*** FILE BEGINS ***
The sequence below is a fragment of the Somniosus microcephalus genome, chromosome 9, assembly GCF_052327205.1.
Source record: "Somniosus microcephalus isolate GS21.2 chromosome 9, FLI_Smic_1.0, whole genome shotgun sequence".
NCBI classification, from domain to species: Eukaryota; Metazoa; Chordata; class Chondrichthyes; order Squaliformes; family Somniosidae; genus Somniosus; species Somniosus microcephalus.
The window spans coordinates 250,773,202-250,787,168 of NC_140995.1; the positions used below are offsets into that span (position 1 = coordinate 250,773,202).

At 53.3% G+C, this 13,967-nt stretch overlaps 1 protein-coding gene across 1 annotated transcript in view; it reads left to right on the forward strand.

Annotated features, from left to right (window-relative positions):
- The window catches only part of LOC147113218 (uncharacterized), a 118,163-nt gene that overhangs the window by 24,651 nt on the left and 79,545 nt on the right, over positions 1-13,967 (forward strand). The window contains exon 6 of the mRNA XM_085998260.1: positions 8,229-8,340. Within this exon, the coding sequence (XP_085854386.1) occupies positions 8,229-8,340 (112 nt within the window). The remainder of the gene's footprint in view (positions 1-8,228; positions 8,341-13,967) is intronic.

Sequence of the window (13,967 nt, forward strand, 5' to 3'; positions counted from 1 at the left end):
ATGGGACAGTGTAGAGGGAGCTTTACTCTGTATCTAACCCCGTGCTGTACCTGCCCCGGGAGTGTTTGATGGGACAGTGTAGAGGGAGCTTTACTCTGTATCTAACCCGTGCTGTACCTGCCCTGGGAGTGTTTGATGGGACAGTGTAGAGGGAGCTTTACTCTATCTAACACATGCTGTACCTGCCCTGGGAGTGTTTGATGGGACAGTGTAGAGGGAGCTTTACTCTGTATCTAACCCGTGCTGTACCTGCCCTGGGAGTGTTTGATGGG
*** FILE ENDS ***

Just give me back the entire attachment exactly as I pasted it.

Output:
The sequence below is a fragment of the Somniosus microcephalus genome, chromosome 9, assembly GCF_052327205.1.
Source record: "Somniosus microcephalus isolate GS21.2 chromosome 9, FLI_Smic_1.0, whole genome shotgun sequence".
NCBI classification, from domain to species: Eukaryota; Metazoa; Chordata; class Chondrichthyes; order Squaliformes; family Somniosidae; genus Somniosus; species Somniosus microcephalus.
The window spans coordinates 250,773,202-250,787,168 of NC_140995.1; the positions used below are offsets into that span (position 1 = coordinate 250,773,202).

At 53.3% G+C, this 13,967-nt stretch overlaps 1 protein-coding gene across 1 annotated transcript in view; it reads left to right on the forward strand.

Annotated features, from left to right (window-relative positions):
- The window catches only part of LOC147113218 (uncharacterized), a 118,163-nt gene that overhangs the window by 24,651 nt on the left and 79,545 nt on the right, over positions 1-13,967 (forward strand). The window contains exon 6 of the mRNA XM_085998260.1: positions 8,229-8,340. Within this exon, the coding sequence (XP_085854386.1) occupies positions 8,229-8,340 (112 nt within the window). The remainder of the gene's footprint in view (positions 1-8,228; positions 8,341-13,967) is intronic.

Sequence of the window (13,967 nt, forward strand, 5' to 3'; positions counted from 1 at the left end):
ATGGGACAGTGTAGAGGGAGCTTTACTCTGTATCTAACCCCGTGCTGTACCTGCCCCGGGAGTGTTTGATGGGACAGTGTAGAGGGAGCTTTACTCTGTATCTAACCCGTGCTGTACCTGCCCTGGGAGTGTTTGATGGGACAGTGTAGAGGGAGCTTTACTCTATCTAACACATGCTGTACCTGCCCTGGGAGTGTTTGATGGGACAGTGTAGAGGGAGCTTTACTCTGTATCTAACCCGTGCTGTACCTGCCCTGGGAGTGTTTGATGGG